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Corinth High School Ranks in Top 1% Nationally

Corinth High School Ranks in Top 1% Nationally
Laine Williams

According to the latest Jay Matthews Challenge Index, Corinth High School (CHS) is ranked 69 nationally, placing the school in the top 1% of America’s 22,000 high schools. 

As the oldest high school ranking system in the country, the Challenge Index began in 1998 and is managed by Newsweek and The Washington Post. 

The index ranks high schools using the following ratio: the number of Advanced Placement, International Baccalaureate and Cambridge tests given at a school each year, divided by the number of graduating seniors.

CHS is the only school in Mississippi to rank in the top 300. The data used for the 2023 ranking is from the 2021-22 school year.

“This index is an important measure as it recognizes schools for having increased and higher numbers of students challenging these advanced course examinations. Corinth students and administrators are demonstrating the ability to offer and participate in a more rigorous curriculum. I am proud of the individual and school success recognized here,” said Lee Childress, superintendent of the Corinth School District.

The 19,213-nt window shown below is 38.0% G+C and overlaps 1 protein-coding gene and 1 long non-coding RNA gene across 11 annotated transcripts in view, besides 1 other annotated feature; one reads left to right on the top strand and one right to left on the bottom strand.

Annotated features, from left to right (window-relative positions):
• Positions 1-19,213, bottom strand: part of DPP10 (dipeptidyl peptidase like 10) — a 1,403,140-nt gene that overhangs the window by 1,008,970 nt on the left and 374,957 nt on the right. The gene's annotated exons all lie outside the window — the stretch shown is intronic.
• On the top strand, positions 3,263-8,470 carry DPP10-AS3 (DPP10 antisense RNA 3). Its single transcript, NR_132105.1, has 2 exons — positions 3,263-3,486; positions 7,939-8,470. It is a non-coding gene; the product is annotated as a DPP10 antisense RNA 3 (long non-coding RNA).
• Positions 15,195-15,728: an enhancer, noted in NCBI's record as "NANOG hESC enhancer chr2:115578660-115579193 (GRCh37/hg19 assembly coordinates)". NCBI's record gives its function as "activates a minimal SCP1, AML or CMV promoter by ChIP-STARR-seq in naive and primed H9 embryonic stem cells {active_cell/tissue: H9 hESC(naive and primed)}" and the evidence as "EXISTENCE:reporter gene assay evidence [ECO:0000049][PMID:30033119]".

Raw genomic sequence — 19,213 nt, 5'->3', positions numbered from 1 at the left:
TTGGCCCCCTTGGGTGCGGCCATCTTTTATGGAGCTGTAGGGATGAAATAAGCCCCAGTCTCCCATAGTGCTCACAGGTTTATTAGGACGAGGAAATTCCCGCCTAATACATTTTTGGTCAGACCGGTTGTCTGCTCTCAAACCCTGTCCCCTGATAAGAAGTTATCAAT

To be considered for the index, schools must participate in college-level AP, IB and Cambridge tests. According to the index, “teachers cannot dumb down the exams because they are written and graded by independent experts. Success on the exams has been linked with success in college. The list is designed to recognize schools that challenge average students.”

“With the recent agreements between universities, colleges and community colleges to accept a passing score on Cambridge exams for college credit, it opens up new and greater opportunities for students to earn college credit while enrolled in high school. This provides these students with a head start on earning a four-year degree,” added Childress. 

Corinth scored an 8.366 index calculated by the school’s percentage of seniors who passed AP, IB or Cambridge tests, as well as the percentage of students whose family incomes are low enough to qualify for free or reduced lunch.